As most photography books address the techniques only, we were intrigued by "The practise of contemplative photography - seeing with fresh eyes", by Andy Karr and Michael Wood. EAGER plunged into a true contemplative experiment.
Everyone is able to watch, it is the seeing part that is a profession in itself. Can one learn such a thing by book?
"Creativity is something to be uncovered, not something to be wished for", state the authors- uttering complete trust in your capabilities. The book bursts of pictures which are deceptively simple. Indisputable proof of the mastering of the art of true seeing. This soberness precisely is often o so hard to capture. According to the authors this way of photographing is all about appreciating things for what they are. We translate this for ourselves to: to go beyond watching and start observing.
The book first explains what contemplative photography is, and continues to tell you how you could get down to work with it. Because learning to see is - we couldn't agree more- all about practising. And practising some more!
The first step is to separate perception from conception: obervations from ideas (reading for exapmle is all about conception. You focus on what the text tells you, you don't see the shape of individual letters).
Within three steps you can get to contemplative photography:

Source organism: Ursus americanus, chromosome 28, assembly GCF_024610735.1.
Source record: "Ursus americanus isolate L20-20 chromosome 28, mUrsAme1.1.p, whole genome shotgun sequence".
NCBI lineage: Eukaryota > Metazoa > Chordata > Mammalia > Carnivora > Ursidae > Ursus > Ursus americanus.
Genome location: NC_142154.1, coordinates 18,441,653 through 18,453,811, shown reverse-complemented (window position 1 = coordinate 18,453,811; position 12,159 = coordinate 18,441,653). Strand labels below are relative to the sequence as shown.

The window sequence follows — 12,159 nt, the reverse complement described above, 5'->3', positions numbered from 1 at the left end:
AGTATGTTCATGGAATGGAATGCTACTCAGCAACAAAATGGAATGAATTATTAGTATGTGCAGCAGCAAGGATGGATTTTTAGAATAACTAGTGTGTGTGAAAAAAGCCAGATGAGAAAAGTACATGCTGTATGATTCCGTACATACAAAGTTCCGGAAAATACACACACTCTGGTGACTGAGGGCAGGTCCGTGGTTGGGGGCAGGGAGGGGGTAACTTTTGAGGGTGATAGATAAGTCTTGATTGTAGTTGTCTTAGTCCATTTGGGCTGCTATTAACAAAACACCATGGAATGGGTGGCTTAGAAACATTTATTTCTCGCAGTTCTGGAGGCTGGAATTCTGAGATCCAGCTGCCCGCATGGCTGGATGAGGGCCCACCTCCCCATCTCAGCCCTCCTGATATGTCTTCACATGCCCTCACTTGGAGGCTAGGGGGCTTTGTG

1. connecting with the flash of perception
2. working with visual discernment, and
3. forming the equivalent of what you've seen.
The excersizes to get to these flashes of perception come from the Budist mindfulness. The photographic assignments that follow are clear and inspiring, just as most of the accompanying pictures.
Part of us protests when we read the very strict directives. Does it not fit us, or are we simply not ready for it yet? The way it is presented, contemplative photographing appears to be the only true form. That statement is way too strong in our oppinion. We love conceptual photography for example. There is a time and a moment for everything. At the same time we cannot conclude otherwise than that on the other hand the results towards which Karr and Wood steer are very much the way we like things.
Not surprisingly, for we have considerable attention for our surroundings and therefor we know what an enrichment the step from watching towards seeing can bring you. And so this book encourages us to think on a complete different level. Are we Budist without knowing it, or is it not about the way to get to the point of seeing, but all about the seeing in itself?
We think the latter. There are more ways to achieve the same results. This book is a good and inspiring guide for any (starting) photographer who wants to learn to see things differently. These three pictures we made in the process of reading this book. We are looking forward to your results already!
Photos © Jessica van der Burg
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